Wp/nys/Kwer - Koora - Kwara - Wallaby

From Wikimedia Incubator
< Wp‎ | nysWp > nys > Kwer - Koora - Kwara - Wallaby
three different ways to say wallaby: Kwer, Koora or Kwara
Kwer, Koora, Kwara (Wallaby), Illustration from Gould's Mammals of Australia, 1863[1]

Nartj Wah[edit | edit source]

Nidja is an Australian animal, which in different Noongar dialects is called a Kwer, Kwoora,[2] Koora, or Kwara. In English it is called a wallaby, specifically a Western Brush Wallaby or Black-gloved Wallaby.[3] It is a marsupial grazing animal wer its scientific name is Macropus irma.

Its range is south-west of Western Australia from north of Kalbarri to Cape Arid.

The Western Brush Wallaby was very common in the early days of settlement wer periodically large numbers were traded commercially for skins. Their range has been seriously reduced wer fragmented due to clearing for agriculture. They suffered due to a dramatic increase in the number of foxes in the early 1970s. It is now uncommon throughout its range but its numbers increase in response to fox baiting. There is also evidence that illegal hunting may affect their abundance.[3] Its conservation status il the IUCN Red List of Threatened Species is 'Least Concern'.[4]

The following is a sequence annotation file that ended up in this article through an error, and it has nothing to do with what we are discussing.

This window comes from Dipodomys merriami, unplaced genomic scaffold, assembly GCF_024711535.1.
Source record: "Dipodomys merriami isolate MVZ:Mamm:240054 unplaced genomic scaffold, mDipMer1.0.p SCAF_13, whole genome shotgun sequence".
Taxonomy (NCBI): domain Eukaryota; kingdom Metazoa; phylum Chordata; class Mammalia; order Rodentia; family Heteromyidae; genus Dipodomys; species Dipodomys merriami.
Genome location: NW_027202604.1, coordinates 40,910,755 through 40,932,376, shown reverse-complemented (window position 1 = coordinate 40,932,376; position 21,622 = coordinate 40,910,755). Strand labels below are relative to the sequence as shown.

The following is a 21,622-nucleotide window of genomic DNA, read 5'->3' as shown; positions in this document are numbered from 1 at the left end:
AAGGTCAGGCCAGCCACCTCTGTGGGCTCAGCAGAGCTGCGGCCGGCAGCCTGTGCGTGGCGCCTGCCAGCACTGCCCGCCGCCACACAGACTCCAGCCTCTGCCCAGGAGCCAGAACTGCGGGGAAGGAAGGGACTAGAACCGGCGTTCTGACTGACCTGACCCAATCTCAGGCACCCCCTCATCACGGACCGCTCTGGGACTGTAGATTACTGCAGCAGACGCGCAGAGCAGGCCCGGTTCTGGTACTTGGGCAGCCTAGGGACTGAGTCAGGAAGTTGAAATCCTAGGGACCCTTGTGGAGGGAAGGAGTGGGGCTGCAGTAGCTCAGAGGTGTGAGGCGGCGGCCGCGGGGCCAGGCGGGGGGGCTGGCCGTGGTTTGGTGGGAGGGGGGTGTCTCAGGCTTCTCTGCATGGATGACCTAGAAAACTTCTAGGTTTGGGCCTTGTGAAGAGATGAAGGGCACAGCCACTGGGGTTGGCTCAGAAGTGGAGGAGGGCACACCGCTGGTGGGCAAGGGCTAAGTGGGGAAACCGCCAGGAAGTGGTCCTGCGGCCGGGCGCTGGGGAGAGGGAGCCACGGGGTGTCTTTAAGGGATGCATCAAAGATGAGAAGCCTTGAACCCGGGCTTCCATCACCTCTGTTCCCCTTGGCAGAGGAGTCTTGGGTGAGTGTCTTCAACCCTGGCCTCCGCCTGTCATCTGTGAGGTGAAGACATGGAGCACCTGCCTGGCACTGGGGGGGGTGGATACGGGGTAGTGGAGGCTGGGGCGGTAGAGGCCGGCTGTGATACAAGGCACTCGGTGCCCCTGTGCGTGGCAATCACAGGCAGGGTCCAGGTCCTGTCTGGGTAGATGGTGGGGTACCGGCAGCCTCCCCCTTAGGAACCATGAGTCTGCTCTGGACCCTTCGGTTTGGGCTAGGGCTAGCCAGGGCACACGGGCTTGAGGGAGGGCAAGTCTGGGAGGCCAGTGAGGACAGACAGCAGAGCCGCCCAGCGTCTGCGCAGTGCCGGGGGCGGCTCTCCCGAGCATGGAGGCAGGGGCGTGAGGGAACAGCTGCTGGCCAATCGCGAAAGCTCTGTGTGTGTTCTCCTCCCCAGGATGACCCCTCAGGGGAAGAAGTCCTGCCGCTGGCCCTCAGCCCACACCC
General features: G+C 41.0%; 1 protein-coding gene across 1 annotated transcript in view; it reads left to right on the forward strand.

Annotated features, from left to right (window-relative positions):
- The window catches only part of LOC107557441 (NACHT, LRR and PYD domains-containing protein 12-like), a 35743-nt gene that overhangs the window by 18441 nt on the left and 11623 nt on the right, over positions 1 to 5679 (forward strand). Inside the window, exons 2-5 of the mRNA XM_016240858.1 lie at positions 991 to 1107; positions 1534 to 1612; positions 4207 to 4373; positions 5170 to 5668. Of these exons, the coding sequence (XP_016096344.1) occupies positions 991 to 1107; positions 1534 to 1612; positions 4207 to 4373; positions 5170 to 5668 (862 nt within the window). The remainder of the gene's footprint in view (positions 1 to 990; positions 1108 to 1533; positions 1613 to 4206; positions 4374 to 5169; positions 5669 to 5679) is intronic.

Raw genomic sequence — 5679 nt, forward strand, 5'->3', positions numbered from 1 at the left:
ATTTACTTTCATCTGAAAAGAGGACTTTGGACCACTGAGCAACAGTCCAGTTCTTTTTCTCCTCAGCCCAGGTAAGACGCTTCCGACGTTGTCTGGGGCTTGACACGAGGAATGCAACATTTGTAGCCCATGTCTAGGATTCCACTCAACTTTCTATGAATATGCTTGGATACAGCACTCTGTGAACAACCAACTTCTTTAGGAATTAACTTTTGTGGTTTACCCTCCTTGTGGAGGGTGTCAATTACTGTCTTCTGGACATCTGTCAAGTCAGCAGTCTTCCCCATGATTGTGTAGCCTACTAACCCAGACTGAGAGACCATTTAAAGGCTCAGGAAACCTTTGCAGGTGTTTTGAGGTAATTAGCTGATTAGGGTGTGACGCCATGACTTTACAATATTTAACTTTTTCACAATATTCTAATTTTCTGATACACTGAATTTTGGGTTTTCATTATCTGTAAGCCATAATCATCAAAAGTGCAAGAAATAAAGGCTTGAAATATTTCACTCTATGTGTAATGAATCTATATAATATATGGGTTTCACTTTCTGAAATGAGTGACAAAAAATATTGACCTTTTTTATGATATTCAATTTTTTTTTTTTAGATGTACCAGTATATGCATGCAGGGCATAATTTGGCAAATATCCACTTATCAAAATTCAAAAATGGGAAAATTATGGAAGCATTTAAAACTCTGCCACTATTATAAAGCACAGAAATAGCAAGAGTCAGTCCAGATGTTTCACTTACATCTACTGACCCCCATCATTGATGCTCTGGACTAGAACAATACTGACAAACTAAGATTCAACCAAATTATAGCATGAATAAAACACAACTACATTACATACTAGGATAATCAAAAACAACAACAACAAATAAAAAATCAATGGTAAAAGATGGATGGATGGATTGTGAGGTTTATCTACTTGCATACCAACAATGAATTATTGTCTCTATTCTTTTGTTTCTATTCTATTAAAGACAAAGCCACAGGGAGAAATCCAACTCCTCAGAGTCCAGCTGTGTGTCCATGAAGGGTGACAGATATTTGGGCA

Origin of name[edit | edit source]

The English name 'wallaby' comes from the Dharug words 'walabi' or 'waliba'.

Kwer/Koora/Kwara Waarnk - Stories about the Wallaby[edit | edit source]

See also[edit | edit source]

See the section 'types of Kangaroo, Wallaby and smaller relatives' in the bibol Wp/nys/Yongka mokiny: Mammals.

Ngiyan waarnk[edit | edit source]

  1. Gould, John, Mammals of Australia, Vol. II Plate 21, London, 1863
  2. Sign in Perth Zoo. Seen 14 February 2017
  3. 3.0 3.1 Western Brush Wallaby Macropus irma (Jourdan, 1837). Department of Parks and Wildlife, Western Australia. Retrieved 13 July 2016
  4. "Western Brush Wallaby". IUCN Red List of Threatened Species. Retrieved 10 February 2019